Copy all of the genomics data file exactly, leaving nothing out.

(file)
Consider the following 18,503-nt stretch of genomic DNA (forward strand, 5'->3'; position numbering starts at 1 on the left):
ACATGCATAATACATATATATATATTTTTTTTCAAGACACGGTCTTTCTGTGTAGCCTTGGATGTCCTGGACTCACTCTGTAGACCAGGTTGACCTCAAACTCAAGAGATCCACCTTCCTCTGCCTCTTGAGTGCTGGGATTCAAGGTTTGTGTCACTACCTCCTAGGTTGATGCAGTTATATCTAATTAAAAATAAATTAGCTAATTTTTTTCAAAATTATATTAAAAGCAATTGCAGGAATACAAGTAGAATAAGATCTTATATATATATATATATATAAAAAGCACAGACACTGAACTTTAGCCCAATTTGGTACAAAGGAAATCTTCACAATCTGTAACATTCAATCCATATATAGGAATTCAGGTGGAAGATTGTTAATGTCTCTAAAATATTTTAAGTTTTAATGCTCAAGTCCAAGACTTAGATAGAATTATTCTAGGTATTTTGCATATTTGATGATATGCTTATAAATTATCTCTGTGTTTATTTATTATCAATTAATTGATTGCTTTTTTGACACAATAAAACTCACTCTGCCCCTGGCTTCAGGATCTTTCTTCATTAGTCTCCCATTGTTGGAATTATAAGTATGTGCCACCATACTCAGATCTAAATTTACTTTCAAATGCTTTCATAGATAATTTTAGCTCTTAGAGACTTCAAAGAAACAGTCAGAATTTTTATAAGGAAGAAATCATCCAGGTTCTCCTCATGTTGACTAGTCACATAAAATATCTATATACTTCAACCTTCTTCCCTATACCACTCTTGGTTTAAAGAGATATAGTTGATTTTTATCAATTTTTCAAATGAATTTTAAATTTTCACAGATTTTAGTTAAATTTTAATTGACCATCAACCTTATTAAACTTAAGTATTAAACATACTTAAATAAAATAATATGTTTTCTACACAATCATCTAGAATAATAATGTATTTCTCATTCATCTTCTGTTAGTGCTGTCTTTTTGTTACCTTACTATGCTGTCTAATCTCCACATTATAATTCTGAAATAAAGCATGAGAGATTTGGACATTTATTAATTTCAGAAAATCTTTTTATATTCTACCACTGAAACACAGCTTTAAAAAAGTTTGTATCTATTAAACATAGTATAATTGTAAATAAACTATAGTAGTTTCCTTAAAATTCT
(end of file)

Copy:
Consider the following 18,503-nt stretch of genomic DNA (forward strand, 5'->3'; position numbering starts at 1 on the left):
ACATGCATAATACATATATATATATTTTTTTTCAAGACACGGTCTTTCTGTGTAGCCTTGGATGTCCTGGACTCACTCTGTAGACCAGGTTGACCTCAAACTCAAGAGATCCACCTTCCTCTGCCTCTTGAGTGCTGGGATTCAAGGTTTGTGTCACTACCTCCTAGGTTGATGCAGTTATATCTAATTAAAAATAAATTAGCTAATTTTTTTCAAAATTATATTAAAAGCAATTGCAGGAATACAAGTAGAATAAGATCTTATATATATATATATATATAAAAAGCACAGACACTGAACTTTAGCCCAATTTGGTACAAAGGAAATCTTCACAATCTGTAACATTCAATCCATATATAGGAATTCAGGTGGAAGATTGTTAATGTCTCTAAAATATTTTAAGTTTTAATGCTCAAGTCCAAGACTTAGATAGAATTATTCTAGGTATTTTGCATATTTGATGATATGCTTATAAATTATCTCTGTGTTTATTTATTATCAATTAATTGATTGCTTTTTTGACACAATAAAACTCACTCTGCCCCTGGCTTCAGGATCTTTCTTCATTAGTCTCCCATTGTTGGAATTATAAGTATGTGCCACCATACTCAGATCTAAATTTACTTTCAAATGCTTTCATAGATAATTTTAGCTCTTAGAGACTTCAAAGAAACAGTCAGAATTTTTATAAGGAAGAAATCATCCAGGTTCTCCTCATGTTGACTAGTCACATAAAATATCTATATACTTCAACCTTCTTCCCTATACCACTCTTGGTTTAAAGAGATATAGTTGATTTTTATCAATTTTTCAAATGAATTTTAAATTTTCACAGATTTTAGTTAAATTTTAATTGACCATCAACCTTATTAAACTTAAGTATTAAACATACTTAAATAAAATAATATGTTTTCTACACAATCATCTAGAATAATAATGTATTTCTCATTCATCTTCTGTTAGTGCTGTCTTTTTGTTACCTTACTATGCTGTCTAATCTCCACATTATAATTCTGAAATAAAGCATGAGAGATTTGGACATTTATTAATTTCAGAAAATCTTTTTATATTCTACCACTGAAACACAGCTTTAAAAAAGTTTGTATCTATTAAACATAGTATAATTGTAAATAAACTATAGTAGTTTCCTTAAAATTCT